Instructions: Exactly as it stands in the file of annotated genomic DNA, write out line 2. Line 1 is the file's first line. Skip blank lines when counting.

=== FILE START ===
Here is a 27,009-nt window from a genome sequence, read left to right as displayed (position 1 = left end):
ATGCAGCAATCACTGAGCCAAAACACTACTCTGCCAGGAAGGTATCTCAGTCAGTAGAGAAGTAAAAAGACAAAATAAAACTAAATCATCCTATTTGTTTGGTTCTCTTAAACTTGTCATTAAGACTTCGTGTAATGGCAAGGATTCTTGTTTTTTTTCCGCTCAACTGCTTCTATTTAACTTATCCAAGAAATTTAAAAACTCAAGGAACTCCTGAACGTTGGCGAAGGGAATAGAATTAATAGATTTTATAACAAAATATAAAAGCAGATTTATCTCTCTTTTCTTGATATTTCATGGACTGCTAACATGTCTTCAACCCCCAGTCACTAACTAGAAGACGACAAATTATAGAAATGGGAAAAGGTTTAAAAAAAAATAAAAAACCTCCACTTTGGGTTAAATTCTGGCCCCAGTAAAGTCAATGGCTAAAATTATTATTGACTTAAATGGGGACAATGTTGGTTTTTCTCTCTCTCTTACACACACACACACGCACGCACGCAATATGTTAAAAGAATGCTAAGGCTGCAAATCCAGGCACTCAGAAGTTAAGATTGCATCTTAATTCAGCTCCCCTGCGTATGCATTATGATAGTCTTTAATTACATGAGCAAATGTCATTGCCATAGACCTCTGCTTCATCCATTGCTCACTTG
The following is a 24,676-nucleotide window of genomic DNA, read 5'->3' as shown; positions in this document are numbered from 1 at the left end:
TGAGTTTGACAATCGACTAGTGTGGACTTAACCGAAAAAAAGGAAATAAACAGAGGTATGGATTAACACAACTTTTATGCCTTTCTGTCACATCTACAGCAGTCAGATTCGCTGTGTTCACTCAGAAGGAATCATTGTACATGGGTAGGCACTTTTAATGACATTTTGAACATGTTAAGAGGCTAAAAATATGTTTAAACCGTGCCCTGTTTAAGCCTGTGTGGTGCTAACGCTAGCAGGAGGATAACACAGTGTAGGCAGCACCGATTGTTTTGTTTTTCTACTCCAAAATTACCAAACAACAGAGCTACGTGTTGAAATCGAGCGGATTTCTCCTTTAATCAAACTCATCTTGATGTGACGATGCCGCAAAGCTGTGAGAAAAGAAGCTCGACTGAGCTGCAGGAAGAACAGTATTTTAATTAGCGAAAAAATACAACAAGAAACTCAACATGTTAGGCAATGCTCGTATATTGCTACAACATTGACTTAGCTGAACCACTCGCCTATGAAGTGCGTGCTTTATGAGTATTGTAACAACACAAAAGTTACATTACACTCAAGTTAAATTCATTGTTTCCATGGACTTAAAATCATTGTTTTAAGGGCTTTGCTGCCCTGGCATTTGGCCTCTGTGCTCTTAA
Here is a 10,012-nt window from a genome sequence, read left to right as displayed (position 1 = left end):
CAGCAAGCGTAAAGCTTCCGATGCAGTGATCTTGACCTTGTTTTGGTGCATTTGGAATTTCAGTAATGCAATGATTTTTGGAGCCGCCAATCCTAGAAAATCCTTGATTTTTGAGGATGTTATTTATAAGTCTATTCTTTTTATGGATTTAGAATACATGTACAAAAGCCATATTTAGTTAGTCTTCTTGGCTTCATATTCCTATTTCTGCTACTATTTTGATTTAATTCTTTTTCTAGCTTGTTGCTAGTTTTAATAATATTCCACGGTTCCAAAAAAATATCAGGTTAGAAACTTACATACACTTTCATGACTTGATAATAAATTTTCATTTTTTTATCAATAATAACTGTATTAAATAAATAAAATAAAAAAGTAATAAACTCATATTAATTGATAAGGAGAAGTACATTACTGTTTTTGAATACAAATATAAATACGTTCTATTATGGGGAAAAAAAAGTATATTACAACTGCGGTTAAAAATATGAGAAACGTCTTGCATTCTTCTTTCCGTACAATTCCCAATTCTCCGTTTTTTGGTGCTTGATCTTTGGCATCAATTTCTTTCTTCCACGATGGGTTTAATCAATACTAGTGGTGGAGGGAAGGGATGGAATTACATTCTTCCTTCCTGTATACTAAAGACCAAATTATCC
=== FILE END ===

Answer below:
ATGCAGCAATCACTGAGCCAAAACACTACTCTGCCAGGAAGGTATCTCAGTCAGTAGAGAAGTAAAAAGACAAAATAAAACTAAATCATCCTATTTGTTTGGTTCTCTTAAACTTGTCATTAAGACTTCGTGTAATGGCAAGGATTCTTGTTTTTTTTCCGCTCAACTGCTTCTATTTAACTTATCCAAGAAATTTAAAAACTCAAGGAACTCCTGAACGTTGGCGAAGGGAATAGAATTAATAGATTTTATAACAAAATATAAAAGCAGATTTATCTCTCTTTTCTTGATATTTCATGGACTGCTAACATGTCTTCAACCCCCAGTCACTAACTAGAAGACGACAAATTATAGAAATGGGAAAAGGTTTAAAAAAAAATAAAAAACCTCCACTTTGGGTTAAATTCTGGCCCCAGTAAAGTCAATGGCTAAAATTATTATTGACTTAAATGGGGACAATGTTGGTTTTTCTCTCTCTCTTACACACACACACACGCACGCACGCAATATGTTAAAAGAATGCTAAGGCTGCAAATCCAGGCACTCAGAAGTTAAGATTGCATCTTAATTCAGCTCCCCTGCGTATGCATTATGATAGTCTTTAATTACATGAGCAAATGTCATTGCCATAGACCTCTGCTTCATCCATTGCTCACTTG